When I think back to my school days I picture my attempts to bend the ‘school uniform’, endless reams of revision flash cards and my friend firing an eraser off the end of his ruler into our teacher’s coffee cup (true story). But beyond the funny memories, it can be easy to forget the power and privilege of receiving an education. 

In the words of Nelson Mandela ‘Education is the most powerful weapon you can use to change the world.’ For thousands of people across the globe, education doesn’t just offer greater opportunities, but a vital escape from the cycle of poverty. This year as the theme of International Youth day is ‘Transforming Education’, we’re focusing on two young people who are doing just that.  

A powerful voice

For hundreds of children in Zambia accessing school is hard. There are limited places, a lack of staff, and fees that not all families can afford to pay. The drop out rate from primary to secondary school is high and the poorest, most vulnerable children often miss out.

Ray and his friends, a group of ordinary teenagers from a local church in Zambia, saw the problems surrounding education and decided they couldn’t just sit back. So they became part of the solution by joining an initiative called the Junior Parliament. Started by Tearfund’s partner the Jubilee Centre, the Parliament provides leadership and public speaking training, and equips young people to advocate and campaign about the issues that matter to them.

‘When there are wrong things happening in our nation and nothing is done about it, it’s young people who suffer,’ explains Ray. ‘Junior Parliament was created so that young people could have a say in developmental issues that affect them.’

Access to education is high on the agenda for the Junior Parliament. They decided to organise a debate to discuss the issue and invited local Government representatives and decision makers. A month later they secured funding for new classrooms at a local secondary school for children living with disabilities. But it doesn’t stop there. With a passion to see orphans and vulnerable children with access to education, Junior Parliament raised their voices again. After organising another debate, local school fees were lowered and over 280 children receiving support and funding from local authorities. 

Ray and his friends may seem young and inexperienced, but God is using them to transform education in their communities.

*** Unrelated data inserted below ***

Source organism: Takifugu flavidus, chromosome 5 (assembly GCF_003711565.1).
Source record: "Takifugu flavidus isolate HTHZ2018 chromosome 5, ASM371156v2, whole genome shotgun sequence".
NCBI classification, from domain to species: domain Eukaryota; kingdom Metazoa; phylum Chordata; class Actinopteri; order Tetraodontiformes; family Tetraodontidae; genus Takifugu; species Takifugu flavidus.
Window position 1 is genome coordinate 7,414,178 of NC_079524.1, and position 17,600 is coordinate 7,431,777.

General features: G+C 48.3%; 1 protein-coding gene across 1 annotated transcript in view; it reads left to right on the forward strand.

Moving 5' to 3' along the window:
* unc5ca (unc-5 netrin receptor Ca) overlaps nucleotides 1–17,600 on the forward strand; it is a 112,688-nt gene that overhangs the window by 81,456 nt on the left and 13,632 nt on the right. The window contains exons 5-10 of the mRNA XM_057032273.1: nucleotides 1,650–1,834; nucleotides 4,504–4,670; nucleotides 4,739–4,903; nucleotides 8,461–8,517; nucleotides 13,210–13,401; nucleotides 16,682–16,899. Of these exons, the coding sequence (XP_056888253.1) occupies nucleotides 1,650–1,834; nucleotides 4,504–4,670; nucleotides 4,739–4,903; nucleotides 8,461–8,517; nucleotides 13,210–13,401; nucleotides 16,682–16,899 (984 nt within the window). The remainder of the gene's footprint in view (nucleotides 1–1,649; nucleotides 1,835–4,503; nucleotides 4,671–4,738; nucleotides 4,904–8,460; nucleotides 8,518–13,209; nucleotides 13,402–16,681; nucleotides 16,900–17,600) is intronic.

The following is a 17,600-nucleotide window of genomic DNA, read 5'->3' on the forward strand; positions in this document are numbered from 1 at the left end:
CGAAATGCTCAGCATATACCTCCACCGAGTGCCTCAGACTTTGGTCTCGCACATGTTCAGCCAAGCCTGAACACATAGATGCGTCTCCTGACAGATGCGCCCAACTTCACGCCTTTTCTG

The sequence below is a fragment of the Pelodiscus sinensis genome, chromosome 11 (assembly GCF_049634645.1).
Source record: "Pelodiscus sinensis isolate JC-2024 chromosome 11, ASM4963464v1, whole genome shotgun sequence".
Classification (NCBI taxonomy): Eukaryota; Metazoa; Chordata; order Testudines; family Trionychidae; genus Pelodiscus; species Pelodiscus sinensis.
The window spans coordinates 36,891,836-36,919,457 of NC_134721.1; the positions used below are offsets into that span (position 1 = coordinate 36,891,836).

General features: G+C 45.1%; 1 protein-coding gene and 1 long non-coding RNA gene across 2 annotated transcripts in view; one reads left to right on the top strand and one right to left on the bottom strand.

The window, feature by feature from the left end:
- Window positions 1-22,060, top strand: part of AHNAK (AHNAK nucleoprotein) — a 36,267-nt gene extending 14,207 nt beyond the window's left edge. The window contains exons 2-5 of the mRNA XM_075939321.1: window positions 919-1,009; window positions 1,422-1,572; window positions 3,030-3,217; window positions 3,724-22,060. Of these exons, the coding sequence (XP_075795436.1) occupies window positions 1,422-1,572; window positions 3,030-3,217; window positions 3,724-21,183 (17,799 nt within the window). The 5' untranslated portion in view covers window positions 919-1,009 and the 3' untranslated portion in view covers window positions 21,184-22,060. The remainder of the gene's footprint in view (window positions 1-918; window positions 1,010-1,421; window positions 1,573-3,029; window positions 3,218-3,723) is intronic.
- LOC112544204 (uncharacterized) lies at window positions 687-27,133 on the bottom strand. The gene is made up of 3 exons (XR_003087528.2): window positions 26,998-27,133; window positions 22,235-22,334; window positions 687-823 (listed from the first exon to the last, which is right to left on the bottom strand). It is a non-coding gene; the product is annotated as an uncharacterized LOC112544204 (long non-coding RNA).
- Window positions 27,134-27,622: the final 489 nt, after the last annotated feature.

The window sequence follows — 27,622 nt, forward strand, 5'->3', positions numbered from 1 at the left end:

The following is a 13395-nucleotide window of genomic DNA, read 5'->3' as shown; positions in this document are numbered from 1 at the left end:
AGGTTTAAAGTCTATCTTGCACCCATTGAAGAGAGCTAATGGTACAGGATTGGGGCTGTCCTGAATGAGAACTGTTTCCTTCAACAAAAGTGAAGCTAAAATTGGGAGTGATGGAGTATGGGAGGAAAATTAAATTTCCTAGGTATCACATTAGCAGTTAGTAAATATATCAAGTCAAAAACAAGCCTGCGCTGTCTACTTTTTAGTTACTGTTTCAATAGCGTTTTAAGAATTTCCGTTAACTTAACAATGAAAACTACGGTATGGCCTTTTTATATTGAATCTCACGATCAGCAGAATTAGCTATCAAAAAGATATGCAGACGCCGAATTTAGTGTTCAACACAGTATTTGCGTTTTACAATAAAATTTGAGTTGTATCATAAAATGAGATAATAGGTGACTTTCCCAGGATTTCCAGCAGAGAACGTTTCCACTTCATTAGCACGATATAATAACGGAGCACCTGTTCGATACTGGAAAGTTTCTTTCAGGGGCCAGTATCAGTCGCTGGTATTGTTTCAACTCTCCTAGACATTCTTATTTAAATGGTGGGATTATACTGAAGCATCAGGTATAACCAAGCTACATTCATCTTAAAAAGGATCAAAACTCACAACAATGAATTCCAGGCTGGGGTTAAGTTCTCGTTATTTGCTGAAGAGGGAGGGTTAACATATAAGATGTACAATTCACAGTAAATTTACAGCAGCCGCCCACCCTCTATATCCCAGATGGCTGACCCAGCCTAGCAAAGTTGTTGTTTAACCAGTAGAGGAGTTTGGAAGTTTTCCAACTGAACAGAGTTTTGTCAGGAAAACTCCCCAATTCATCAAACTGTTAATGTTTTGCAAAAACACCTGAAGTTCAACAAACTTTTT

‘Being part of the Junior Parliament has helped us to believe in ourselves, that we can make a difference in our communities and our nation at large.’ 

Changing the story  

5570 miles away from Zambia in the Cambodian city of Poipet, Tearfund Go volunteer and trainee teacher Grace Merriweather was also witnessing the power and freedom of education. 

After leaving school in Glasgow, Grace decided she wanted to take a slight detour before uni. She ended up spending six months working and living alongside local communities and schools in Cambodia. Grace saw firsthand how education was breaking the chains of a dark and often hidden story. The story of human trafficking. 

‘For a struggling family, children can become a valuable commodity,’ explains Grace, ‘human traffickers claim that selling their child offers an escape from poverty – their child will get to live a better life too, across the border.’

‘The reality is that they have sold their children into even greater poverty. Not only are they unlikely to earn any money, they’re also likely to lose their freedom, health and wellbeing.’  

Fortunately Tearfund partner the Cambodian Hope Organisation (CHO) is helping to write a different narrative. By offering training, education and support to local communities, they provide a more secure future and route out of poverty. Through volunteering in CHO’s community schools, Grace was able to share her skills and be part of their incredible work. She found herself helping to educate families in Poipet about the lies that traffickers sell. 

‘Education is precious for the children enrolled at CHO’s schools. It can lead to skilled employment, higher wages and a future that can lift whole families out of terrible poverty. CHO offers families the chance to gain good, lasting livelihoods and brighter futures.’

Play your part

Stories like Ray’s and Grace’s are inspiring reminders of our ability to change the world, no matter what our age. So what will you do to join them? Whether you volunteer overseas, get entrepreneurial, fundraise or join a rubbish revolution, you can leave a positive impact for years to come.